A new study published in Science Advances has revealed that the world’s plants may absorb more carbon dioxide than previously predicted due to human activities. While this optimistic finding does not mean efforts to reduce carbon emissions should be slowed down, it emphasizes the importance of conserving vegetation for its long-term benefits.
A research team led by the Hawkesbury Institute for the Environment at Western University of Sydney found that a climate model used in global climate predictions predicts increased carbon uptake by plants until the end of the 21st century. The efficiency of carbon dioxide processing within plants and how they adapt to changes in temperature and nutrient distribution were critical factors that affect their ability to absorb carbon.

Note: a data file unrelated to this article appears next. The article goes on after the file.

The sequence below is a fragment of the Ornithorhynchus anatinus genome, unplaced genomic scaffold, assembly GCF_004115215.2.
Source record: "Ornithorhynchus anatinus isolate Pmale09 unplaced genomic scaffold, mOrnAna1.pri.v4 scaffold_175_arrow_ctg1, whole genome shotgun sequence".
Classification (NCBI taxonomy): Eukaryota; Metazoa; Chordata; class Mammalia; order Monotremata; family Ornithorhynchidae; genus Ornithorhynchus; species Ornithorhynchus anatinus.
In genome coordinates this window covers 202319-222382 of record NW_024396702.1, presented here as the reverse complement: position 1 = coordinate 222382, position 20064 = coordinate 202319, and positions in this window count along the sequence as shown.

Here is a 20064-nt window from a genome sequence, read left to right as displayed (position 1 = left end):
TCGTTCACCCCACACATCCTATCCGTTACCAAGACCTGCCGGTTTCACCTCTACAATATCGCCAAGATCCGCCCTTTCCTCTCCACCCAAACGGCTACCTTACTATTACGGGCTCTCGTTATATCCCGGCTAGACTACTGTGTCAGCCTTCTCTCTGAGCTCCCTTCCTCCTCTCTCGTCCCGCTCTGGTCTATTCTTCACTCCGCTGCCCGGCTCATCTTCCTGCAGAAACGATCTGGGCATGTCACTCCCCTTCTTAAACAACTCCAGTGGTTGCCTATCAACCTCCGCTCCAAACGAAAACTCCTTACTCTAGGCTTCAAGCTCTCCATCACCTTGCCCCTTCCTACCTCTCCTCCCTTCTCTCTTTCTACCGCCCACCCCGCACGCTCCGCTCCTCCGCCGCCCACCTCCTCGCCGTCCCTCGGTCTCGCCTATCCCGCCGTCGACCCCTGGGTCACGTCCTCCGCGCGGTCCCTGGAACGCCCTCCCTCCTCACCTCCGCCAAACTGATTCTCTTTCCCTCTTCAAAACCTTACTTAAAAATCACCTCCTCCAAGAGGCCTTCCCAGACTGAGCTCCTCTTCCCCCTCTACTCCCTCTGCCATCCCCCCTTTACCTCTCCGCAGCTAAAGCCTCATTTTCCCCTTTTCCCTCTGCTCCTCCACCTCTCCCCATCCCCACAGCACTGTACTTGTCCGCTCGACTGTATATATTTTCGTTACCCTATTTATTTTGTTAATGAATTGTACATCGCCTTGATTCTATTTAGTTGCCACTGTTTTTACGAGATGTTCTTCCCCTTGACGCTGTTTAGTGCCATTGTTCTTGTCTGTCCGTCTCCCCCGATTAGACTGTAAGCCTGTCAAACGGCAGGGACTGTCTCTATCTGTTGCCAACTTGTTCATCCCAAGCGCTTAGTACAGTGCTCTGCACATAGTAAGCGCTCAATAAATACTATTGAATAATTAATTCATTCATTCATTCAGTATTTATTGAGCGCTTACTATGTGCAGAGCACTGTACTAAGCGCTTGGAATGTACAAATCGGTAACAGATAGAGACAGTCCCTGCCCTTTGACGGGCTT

Photosynthesis is the process by which plants convert carbon dioxide into sugars, reducing the amount of carbon in the atmosphere. While greater absorption is beneficial, it’s uncertain how future changes in gas, temperature, and precipitation will affect vegetation’s carbon uptake.
The research team used modeling to evaluate how vegetation carbon uptake would respond to global climate change under a high-emissions scenario until the end of the 21st century. They discovered that more intense droughts and severe heat due to climate change could weaken terrestrial ecosystems’ absorptive capacity.
This study highlights the complexities of carbon uptake by plants and underscores continued efforts to reduce emissions while stressing conservation’s importance for sustainable outcomes.